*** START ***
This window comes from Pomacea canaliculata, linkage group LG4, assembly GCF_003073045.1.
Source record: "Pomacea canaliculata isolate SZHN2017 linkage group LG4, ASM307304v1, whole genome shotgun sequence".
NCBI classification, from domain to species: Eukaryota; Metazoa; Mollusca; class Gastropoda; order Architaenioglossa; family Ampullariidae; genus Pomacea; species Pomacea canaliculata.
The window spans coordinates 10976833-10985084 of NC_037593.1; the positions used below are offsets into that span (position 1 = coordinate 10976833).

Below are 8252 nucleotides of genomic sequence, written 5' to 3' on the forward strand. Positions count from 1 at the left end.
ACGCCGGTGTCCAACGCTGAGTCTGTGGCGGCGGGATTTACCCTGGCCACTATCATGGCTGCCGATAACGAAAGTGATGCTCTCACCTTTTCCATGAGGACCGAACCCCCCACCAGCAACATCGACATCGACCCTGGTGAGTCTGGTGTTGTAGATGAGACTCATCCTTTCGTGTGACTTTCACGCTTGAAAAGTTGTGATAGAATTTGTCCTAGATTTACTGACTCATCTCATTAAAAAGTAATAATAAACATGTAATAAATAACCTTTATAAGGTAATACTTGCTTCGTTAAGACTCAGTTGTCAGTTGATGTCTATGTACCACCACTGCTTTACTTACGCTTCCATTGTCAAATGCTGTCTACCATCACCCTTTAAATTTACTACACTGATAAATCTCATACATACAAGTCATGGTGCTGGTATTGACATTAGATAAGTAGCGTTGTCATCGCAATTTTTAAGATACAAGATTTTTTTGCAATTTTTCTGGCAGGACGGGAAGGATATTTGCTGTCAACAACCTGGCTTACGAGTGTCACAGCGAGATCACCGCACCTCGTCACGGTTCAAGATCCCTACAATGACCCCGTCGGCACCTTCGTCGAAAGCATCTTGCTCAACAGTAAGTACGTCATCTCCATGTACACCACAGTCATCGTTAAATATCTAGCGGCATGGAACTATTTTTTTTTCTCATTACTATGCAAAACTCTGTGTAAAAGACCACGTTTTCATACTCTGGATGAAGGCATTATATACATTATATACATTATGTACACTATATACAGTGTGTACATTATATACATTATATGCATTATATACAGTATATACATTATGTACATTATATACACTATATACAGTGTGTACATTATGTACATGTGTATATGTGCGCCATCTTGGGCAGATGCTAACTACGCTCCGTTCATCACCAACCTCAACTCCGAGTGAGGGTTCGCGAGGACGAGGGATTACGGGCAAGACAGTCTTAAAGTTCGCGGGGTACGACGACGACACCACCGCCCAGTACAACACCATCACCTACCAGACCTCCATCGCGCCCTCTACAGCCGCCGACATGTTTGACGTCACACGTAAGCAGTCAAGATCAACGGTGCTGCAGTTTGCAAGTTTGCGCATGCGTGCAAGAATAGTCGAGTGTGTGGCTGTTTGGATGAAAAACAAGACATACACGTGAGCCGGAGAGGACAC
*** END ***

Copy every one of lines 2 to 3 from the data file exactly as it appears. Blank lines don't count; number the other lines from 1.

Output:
Source record: "Pomacea canaliculata isolate SZHN2017 linkage group LG4, ASM307304v1, whole genome shotgun sequence".
NCBI classification, from domain to species: Eukaryota; Metazoa; Mollusca; class Gastropoda; order Architaenioglossa; family Ampullariidae; genus Pomacea; species Pomacea canaliculata.